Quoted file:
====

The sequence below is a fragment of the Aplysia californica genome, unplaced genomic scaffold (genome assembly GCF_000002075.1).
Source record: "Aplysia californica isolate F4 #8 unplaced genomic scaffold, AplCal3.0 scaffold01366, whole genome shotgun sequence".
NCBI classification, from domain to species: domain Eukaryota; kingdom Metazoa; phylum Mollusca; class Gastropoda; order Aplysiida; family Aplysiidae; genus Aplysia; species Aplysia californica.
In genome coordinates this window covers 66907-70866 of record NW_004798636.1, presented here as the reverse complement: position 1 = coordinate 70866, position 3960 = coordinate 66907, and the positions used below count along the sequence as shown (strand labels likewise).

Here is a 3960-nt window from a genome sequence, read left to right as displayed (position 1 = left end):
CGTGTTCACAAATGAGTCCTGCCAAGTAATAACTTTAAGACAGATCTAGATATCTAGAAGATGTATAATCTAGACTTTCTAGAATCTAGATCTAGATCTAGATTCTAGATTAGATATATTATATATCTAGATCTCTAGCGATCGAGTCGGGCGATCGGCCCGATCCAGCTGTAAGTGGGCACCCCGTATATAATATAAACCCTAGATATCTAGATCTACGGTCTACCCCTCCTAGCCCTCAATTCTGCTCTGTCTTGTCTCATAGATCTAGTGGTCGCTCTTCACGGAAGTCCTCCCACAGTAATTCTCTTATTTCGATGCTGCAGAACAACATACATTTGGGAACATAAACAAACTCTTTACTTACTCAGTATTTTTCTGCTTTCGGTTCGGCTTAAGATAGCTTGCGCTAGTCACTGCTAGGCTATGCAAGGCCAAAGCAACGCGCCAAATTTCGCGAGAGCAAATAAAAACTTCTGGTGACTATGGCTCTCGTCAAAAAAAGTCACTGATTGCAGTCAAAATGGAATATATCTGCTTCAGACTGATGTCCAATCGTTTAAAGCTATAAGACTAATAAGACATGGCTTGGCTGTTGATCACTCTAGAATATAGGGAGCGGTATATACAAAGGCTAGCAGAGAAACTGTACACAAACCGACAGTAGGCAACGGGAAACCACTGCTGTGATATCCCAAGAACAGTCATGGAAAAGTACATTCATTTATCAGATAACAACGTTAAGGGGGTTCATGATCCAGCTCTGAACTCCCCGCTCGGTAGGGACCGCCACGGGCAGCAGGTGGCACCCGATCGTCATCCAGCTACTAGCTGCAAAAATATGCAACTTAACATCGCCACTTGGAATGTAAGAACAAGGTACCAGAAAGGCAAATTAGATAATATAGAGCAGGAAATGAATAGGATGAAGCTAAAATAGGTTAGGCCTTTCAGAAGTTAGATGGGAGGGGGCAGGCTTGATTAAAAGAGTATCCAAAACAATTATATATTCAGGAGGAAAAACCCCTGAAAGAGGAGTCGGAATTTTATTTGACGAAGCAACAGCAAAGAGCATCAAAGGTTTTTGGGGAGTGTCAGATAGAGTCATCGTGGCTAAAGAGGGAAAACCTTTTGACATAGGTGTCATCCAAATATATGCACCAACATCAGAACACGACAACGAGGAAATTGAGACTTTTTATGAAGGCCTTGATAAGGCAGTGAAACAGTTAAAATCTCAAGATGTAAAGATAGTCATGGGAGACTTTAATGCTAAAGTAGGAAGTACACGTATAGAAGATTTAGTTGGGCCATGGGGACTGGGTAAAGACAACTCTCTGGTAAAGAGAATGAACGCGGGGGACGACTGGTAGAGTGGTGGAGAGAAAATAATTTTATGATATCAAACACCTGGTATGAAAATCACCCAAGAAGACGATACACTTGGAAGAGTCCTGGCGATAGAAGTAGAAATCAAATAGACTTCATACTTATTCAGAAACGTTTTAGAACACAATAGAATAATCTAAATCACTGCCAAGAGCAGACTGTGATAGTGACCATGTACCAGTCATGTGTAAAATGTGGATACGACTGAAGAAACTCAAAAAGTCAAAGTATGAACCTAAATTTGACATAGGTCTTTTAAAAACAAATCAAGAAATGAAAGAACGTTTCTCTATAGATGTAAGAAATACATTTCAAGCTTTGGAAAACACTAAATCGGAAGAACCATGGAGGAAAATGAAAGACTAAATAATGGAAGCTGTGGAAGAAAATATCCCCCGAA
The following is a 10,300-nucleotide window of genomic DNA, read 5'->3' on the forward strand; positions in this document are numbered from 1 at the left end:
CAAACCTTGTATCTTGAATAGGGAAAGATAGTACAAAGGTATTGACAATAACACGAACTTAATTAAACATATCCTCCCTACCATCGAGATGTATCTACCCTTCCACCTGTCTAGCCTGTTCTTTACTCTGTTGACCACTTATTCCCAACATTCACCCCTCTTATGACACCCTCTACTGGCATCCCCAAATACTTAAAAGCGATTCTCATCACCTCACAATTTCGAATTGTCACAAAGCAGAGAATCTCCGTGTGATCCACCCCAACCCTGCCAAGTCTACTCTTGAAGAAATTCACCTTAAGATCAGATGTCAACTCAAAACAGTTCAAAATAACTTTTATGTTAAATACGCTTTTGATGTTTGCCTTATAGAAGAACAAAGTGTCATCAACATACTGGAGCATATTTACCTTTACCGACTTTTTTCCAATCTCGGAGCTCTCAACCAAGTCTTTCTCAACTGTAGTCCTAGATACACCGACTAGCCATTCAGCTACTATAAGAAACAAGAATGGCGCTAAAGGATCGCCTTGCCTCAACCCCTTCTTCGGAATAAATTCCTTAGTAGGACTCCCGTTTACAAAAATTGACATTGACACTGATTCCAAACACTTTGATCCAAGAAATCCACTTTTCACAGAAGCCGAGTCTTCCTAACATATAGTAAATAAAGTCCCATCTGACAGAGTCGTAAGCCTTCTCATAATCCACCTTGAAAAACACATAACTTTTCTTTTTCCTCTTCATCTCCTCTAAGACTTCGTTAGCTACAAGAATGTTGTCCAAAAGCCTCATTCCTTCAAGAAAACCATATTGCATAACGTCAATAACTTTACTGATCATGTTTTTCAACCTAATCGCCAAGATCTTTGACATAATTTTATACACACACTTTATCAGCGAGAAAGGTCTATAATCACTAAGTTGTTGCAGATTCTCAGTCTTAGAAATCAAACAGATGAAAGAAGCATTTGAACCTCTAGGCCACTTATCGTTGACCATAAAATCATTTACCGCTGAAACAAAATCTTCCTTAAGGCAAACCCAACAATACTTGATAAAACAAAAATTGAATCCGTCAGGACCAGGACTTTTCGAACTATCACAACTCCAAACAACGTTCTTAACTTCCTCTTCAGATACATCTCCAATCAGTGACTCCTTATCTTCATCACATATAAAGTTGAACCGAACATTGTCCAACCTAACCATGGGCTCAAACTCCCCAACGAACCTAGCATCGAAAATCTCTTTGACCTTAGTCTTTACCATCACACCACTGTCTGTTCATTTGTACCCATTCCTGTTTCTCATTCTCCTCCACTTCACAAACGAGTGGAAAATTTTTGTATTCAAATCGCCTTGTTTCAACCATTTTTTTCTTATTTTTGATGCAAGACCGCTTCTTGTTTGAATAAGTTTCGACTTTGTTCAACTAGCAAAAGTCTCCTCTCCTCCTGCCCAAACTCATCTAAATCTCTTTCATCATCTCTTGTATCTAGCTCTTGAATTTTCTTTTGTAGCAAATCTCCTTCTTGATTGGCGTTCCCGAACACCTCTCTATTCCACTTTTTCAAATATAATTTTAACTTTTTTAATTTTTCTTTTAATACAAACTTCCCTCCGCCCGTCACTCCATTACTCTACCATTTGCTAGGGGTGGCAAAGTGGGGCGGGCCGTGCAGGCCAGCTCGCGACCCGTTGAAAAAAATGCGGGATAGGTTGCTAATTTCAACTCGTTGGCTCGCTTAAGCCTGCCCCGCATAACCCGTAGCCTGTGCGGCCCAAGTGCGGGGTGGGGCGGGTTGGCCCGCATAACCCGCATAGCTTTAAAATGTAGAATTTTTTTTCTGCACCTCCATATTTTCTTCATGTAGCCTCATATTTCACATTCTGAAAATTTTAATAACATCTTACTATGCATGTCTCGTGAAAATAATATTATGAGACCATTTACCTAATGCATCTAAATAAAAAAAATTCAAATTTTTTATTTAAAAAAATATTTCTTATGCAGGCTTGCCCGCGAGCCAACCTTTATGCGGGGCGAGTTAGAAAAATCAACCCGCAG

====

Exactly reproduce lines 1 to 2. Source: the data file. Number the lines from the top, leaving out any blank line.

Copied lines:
The sequence below is a fragment of the Aplysia californica genome, unplaced genomic scaffold (genome assembly GCF_000002075.1).
Source record: "Aplysia californica isolate F4 #8 unplaced genomic scaffold, AplCal3.0 scaffold01366, whole genome shotgun sequence".